Consumer nerve is back after recession
Northern Ireland consumers are at their most confident since the peak of the recession, according to a survey released today by Northern Bank.
The bank’s Consumer Confidence Index showed the nerve of consumers has been boosted by improvements in their own finances and an expectation that they will soon be in a position to save more and spend more of their hard-earned cash.
Far fewer of the consumers surveyed were expecting their finances to deteriorate in 2010 — from 49% in the third quarter of 2008 when the recession was at its worst, to just 20% in the latest survey.
Angela McGowan, the bank’s chief economist, said economic conditions had contributed to some encouraging signs among the key indicators for consumer confidence.
“Low interest rates over the last year have certainly played an important role in how well people perceive themselves to be managing financially.
“Lower mortgage payments for those households on tracker mortgages combined with overall lower prices in 2009 have led to a reduction in the proportion of people feeling financially worse off in December compared to one year ago.”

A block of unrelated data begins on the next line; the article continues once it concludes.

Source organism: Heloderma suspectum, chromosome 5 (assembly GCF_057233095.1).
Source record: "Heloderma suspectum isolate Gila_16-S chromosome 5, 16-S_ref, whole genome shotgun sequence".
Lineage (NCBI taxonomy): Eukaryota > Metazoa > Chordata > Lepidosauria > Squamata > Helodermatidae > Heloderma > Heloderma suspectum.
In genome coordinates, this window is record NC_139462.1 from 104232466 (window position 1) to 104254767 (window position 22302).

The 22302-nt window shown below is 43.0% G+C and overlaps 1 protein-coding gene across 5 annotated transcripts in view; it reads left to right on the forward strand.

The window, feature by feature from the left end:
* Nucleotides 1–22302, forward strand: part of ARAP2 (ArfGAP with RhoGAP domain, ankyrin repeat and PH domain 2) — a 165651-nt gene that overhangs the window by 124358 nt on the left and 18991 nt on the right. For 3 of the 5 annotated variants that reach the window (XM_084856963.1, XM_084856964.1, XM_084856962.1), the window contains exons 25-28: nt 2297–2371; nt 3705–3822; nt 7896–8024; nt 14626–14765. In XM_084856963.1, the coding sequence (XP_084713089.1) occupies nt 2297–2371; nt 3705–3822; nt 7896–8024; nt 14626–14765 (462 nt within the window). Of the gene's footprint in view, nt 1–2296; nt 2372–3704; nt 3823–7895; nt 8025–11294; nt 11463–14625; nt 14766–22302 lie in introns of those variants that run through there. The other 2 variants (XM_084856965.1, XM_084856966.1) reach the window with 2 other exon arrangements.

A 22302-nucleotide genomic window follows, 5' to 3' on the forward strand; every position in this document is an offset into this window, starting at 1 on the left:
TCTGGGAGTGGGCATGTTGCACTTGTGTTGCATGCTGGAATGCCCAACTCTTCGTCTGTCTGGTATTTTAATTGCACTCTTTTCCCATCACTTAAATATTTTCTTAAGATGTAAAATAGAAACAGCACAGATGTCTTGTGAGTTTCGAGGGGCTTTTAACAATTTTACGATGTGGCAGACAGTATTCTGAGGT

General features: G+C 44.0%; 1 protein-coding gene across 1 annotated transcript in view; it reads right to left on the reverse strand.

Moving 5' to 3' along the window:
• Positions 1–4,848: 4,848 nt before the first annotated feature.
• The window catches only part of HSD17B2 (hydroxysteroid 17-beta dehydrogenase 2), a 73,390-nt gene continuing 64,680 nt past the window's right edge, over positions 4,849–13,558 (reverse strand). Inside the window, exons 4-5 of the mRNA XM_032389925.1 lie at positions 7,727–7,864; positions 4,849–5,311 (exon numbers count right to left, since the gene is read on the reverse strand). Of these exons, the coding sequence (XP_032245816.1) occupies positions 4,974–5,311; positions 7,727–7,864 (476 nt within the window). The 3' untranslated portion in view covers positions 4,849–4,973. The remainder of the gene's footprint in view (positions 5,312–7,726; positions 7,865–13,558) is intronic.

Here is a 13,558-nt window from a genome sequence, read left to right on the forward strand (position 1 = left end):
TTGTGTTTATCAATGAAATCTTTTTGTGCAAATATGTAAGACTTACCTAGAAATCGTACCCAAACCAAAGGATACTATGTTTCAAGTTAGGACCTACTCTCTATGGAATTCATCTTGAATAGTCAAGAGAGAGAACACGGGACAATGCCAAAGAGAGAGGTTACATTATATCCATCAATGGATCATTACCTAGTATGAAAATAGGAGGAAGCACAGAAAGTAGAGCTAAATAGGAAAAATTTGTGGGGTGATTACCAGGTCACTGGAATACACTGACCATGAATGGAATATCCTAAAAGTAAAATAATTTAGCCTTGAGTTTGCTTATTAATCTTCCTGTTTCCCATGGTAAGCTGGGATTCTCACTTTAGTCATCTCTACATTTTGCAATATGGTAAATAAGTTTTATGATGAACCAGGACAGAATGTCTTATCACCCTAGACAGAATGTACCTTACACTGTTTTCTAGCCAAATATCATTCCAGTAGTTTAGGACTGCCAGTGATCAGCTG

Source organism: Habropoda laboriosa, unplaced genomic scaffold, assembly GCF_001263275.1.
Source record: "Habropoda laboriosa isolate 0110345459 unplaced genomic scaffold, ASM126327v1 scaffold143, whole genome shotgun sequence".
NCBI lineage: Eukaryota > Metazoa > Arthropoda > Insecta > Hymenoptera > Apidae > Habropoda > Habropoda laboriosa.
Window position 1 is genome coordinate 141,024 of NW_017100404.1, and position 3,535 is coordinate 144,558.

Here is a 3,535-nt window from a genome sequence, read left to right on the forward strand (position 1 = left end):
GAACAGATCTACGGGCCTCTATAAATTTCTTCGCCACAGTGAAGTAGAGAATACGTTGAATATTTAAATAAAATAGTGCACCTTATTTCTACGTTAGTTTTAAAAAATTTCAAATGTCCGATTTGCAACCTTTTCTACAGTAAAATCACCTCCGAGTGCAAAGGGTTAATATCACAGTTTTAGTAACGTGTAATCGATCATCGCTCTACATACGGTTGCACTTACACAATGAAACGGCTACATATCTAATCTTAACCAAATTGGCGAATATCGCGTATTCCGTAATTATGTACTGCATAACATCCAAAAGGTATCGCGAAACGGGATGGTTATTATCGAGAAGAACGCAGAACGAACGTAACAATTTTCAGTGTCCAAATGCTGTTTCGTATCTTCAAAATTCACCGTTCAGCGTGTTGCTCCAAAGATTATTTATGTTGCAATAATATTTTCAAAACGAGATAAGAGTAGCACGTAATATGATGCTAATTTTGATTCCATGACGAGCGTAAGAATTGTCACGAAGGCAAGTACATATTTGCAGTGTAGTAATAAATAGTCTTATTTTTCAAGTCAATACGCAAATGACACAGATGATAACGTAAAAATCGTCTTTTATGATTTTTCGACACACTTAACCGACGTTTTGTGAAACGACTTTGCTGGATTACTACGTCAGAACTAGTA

Ms McGowan added: “Spending expectations showed a marked improvement although 28% of consumers still plan to spend less.
The survey also shows a determination amongst households to improve their finances with expectations of the amount that they will save rising overall.
“As household balance sheets improve there is an expectation that both saving and spending should return to more sustainable levels.”
Yet consumers were guarded in their hopes for future finances and job security.
A 4% fall in the number of households who thought their financial position would get worse in the next year was offset by a decline in the households who thought their financial position would get better.
Some people’s sense of job security had improved — but just over a tenth of people thought their future employment would become less secure in the next 12 months.